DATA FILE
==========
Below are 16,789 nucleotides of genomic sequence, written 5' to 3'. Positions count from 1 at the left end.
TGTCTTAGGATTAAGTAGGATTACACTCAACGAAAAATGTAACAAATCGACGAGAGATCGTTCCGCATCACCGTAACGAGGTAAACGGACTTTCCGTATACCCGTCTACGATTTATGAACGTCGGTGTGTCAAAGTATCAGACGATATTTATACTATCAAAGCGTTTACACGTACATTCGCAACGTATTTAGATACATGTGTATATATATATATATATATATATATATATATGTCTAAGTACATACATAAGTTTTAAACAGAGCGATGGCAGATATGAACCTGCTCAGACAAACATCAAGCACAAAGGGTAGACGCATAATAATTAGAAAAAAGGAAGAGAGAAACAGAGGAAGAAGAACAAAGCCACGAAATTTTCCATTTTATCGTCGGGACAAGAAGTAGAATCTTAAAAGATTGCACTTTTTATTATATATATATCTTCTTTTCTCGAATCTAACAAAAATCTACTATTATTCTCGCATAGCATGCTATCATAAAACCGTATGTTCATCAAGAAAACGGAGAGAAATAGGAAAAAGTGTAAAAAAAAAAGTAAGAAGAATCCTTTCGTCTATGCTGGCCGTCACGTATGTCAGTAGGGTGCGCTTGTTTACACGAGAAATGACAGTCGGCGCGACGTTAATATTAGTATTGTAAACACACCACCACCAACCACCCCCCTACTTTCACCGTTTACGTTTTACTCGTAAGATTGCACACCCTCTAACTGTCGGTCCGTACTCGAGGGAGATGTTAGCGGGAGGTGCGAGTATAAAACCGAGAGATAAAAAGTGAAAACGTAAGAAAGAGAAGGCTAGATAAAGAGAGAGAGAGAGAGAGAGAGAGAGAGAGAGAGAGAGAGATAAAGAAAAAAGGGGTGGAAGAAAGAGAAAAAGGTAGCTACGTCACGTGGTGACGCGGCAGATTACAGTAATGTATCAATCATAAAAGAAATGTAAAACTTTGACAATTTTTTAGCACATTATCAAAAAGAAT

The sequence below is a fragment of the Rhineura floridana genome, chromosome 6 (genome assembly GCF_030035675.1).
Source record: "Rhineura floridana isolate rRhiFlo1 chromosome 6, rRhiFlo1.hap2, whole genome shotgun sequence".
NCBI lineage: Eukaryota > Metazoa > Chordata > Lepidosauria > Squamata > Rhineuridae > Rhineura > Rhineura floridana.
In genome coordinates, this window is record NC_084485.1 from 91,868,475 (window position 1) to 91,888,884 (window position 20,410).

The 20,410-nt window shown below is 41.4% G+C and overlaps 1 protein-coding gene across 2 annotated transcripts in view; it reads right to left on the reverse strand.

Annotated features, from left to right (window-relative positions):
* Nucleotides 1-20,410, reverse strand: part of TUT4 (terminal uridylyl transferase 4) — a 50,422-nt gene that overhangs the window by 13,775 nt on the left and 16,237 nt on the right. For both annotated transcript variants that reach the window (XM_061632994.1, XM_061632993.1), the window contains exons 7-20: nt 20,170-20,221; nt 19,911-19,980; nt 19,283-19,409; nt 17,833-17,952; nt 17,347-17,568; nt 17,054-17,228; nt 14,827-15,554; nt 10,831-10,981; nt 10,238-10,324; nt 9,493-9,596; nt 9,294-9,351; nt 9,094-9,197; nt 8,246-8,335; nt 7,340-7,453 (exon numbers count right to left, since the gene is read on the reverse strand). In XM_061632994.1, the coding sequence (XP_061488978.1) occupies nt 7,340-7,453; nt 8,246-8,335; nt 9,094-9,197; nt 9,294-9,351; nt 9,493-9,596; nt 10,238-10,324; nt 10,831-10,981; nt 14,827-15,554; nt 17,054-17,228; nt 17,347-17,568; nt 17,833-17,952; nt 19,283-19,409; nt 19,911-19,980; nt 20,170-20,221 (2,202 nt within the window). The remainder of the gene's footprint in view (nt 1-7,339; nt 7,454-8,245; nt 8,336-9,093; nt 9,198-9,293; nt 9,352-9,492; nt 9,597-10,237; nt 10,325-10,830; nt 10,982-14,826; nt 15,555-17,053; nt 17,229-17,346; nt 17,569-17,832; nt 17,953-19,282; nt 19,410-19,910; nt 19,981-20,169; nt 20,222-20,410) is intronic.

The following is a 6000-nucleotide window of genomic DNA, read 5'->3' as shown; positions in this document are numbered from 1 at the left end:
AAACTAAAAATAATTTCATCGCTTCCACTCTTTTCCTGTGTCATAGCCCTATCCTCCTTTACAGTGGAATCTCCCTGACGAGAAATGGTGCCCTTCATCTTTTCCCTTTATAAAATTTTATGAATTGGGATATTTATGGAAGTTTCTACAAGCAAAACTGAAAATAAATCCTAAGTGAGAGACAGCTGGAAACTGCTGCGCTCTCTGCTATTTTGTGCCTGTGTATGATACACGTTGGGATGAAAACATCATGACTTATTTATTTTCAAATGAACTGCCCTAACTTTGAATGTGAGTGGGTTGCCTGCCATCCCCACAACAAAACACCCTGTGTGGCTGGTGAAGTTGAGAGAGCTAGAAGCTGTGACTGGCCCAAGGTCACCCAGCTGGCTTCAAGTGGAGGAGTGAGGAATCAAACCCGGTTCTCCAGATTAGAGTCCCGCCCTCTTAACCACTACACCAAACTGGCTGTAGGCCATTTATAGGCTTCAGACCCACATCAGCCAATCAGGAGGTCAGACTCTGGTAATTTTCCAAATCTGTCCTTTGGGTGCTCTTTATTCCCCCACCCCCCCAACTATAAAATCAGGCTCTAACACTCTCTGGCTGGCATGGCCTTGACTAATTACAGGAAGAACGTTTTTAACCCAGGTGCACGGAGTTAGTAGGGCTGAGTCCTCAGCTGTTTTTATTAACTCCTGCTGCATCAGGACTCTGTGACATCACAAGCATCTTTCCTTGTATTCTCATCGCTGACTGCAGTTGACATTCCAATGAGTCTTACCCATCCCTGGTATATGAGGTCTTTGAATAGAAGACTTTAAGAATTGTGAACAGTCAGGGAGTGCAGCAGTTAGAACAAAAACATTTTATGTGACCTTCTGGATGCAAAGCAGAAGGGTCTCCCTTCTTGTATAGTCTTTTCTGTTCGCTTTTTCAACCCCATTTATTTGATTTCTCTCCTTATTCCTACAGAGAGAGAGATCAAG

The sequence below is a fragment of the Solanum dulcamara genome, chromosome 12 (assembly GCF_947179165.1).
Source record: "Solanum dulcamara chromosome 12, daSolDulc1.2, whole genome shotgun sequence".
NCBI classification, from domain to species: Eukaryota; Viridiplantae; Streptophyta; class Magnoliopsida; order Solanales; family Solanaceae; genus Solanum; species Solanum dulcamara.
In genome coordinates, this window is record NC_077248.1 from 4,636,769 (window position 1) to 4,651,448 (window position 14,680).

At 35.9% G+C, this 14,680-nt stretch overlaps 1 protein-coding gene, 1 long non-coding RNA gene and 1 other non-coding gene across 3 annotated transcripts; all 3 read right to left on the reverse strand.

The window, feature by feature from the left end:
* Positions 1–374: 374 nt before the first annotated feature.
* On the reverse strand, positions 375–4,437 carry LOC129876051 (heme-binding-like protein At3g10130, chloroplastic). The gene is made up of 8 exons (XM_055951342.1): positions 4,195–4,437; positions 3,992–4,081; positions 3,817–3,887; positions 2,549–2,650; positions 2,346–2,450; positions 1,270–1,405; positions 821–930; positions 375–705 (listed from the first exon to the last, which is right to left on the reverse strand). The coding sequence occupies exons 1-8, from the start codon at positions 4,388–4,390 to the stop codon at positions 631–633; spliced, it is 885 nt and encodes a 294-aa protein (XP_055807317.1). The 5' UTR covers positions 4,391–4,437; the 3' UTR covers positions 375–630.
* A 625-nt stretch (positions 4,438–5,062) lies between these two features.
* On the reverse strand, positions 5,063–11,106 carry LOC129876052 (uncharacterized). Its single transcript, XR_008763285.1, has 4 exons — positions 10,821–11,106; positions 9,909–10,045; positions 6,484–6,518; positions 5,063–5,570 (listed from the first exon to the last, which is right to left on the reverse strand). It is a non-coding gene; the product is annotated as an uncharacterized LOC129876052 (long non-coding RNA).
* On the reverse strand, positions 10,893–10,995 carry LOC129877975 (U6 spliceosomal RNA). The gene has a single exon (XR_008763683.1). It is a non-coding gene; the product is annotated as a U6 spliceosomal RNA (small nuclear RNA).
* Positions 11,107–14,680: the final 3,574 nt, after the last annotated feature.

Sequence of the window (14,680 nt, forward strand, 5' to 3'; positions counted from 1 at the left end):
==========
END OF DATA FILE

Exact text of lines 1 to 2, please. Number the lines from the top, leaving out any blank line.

Below are 16,789 nucleotides of genomic sequence, written 5' to 3'. Positions count from 1 at the left end.
TGTCTTAGGATTAAGTAGGATTACACTCAACGAAAAATGTAACAAATCGACGAGAGATCGTTCCGCATCACCGTAACGAGGTAAACGGACTTTCCGTATACCCGTCTACGATTTATGAACGTCGGTGTGTCAAAGTATCAGACGATATTTATACTATCAAAGCGTTTACACGTACATTCGCAACGTATTTAGATACATGTGTATATATATATATATATATATATATATATATGTCTAAGTACATACATAAGTTTTAAACAGAGCGATGGCAGATATGAACCTGCTCAGACAAACATCAAGCACAAAGGGTAGACGCATAATAATTAGAAAAAAGGAAGAGAGAAACAGAGGAAGAAGAACAAAGCCACGAAATTTTCCATTTTATCGTCGGGACAAGAAGTAGAATCTTAAAAGATTGCACTTTTTATTATATATATATCTTCTTTTCTCGAATCTAACAAAAATCTACTATTATTCTCGCATAGCATGCTATCATAAAACCGTATGTTCATCAAGAAAACGGAGAGAAATAGGAAAAAGTGTAAAAAAAAAAGTAAGAAGAATCCTTTCGTCTATGCTGGCCGTCACGTATGTCAGTAGGGTGCGCTTGTTTACACGAGAAATGACAGTCGGCGCGACGTTAATATTAGTATTGTAAACACACCACCACCAACCACCCCCCTACTTTCACCGTTTACGTTTTACTCGTAAGATTGCACACCCTCTAACTGTCGGTCCGTACTCGAGGGAGATGTTAGCGGGAGGTGCGAGTATAAAACCGAGAGATAAAAAGTGAAAACGTAAGAAAGAGAAGGCTAGATAAAGAGAGAGAGAGAGAGAGAGAGAGAGAGAGAGAGAGAGAGATAAAGAAAAAAGGGGTGGAAGAAAGAGAAAAAGGTAGCTACGTCACGTGGTGACGCGGCAGATTACAGTAATGTATCAATCATAAAAGAAATGTAAAACTTTGACAATTTTTTAGCACATTATCAAAAAGAAT